Awareness, Strength and Skill
Using Minds as a Weapon
Taking on the mental challenge with Athletics
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Different Success Journeys: Athletics WA workshop
8 November 2014
 
 
Athletics WA Foundation Core  workshop: November 8, 2014: WA ATHLETICS STADIUM
 
story by Jesse Phillips, Olympic Kayak, WAIS Athlete
 
 
Athletes of the track and field variety can often be hard to read – sometimes outspoken, sometimes reserved. I say that having met many athletes in a variety of sports, generally with subtle differences in archetypes. I found the group of budding stars of the iconic athletic pursuit nothing short of inspirational in their collective endeavours. Whether it was cracking the next time barrier or clearing that next height - it was the endeavour to do so that drove these athletes to train and compete at their best.
 
What is your next target?
 
I am halfway through my shoulder rehabilitation program, integrating back into a full load of training. The target is set for Olympic Qualification at the World Championships in Milan (August 2015). First step along the road is first selection mid-February 2015. So my eyes are focused.   We can get caught up in the hunt for an ever-renewing target – whether it is in the sporting world or a career path. Once we achieve one thing we move onto the next. Whatever is next on the agenda governs our present moves, and if the drive is strong enough and we work hard enough, that magnetic pull take us to a prize.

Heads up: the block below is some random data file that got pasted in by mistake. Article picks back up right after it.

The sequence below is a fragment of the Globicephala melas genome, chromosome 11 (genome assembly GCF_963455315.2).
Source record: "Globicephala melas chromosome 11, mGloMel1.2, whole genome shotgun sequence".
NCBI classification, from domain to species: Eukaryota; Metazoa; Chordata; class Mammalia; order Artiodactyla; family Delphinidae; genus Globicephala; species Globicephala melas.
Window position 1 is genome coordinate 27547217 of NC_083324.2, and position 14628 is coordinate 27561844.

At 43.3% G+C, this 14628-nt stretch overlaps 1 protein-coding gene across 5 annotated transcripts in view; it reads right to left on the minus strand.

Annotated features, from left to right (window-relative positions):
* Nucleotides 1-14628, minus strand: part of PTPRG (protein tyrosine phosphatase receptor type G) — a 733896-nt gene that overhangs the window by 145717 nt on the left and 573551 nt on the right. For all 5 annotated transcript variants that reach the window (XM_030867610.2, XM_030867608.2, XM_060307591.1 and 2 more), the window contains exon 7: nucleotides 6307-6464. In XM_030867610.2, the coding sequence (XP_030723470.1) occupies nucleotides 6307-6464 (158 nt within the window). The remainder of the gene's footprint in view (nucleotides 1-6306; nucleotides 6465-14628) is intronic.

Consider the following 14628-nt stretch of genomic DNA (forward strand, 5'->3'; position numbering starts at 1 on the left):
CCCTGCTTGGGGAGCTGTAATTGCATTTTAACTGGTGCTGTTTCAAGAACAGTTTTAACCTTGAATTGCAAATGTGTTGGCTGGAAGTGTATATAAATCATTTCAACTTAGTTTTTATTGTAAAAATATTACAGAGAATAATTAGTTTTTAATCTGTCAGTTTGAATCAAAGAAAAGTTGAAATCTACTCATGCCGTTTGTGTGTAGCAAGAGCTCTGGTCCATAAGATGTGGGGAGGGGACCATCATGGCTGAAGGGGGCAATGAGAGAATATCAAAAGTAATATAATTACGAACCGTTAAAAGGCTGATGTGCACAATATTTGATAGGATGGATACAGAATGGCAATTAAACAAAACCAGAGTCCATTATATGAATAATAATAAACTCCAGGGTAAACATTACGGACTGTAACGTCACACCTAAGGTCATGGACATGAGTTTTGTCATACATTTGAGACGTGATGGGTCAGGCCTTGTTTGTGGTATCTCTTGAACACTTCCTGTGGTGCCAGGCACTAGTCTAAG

How often do we stop to reflect on the way, about what we aim to achieve?
Is it to prove we are better than others? Or is it more about being better than our past self? Or is it for a more external reason – to beat her/him, to wear the tracksuit, etc.?  It is wise to consider these questions from time to time, along with what we give along our journey – not just what we get/achieve. We can find and measure the amount we give to our environment – whether that is negative or positive. Whether that is a "well done” to a fellow athlete on a great personal breakthrough, or a "thank you” directed at a voluntary official.  There are other ways to measure these ‘other’ pursuits; many people are measured on achievements but what if you considered the way you achieved, whether you created a legacy within your pursuit. Contributing to the environment (which directly relates to your legacy) that nurtures our sporting dreams as athletes only helps to continue the creation of goals for future athletes. Are you a role model that you would have looked up to at a younger age?
 
So if there was one thing I learnt after reflecting on the workshop with the Athletics WA group, it is that we as athletes and as citizens of this world are all unique in our quests – and we ALL have a shared role to make our journey great not just for ourselves but for those around us, sharing in the journey.
 
Until next time!
Jesse Phillips, 2012 Olympian
  @mrjessephillips facebook.com.au/doubledownunder
www.doubledownunder.com.au
 
 Listening in on Jesse's experience!

 Looks like you're working hard! Excellent.
 
TPP all the way!
 
   
 
 
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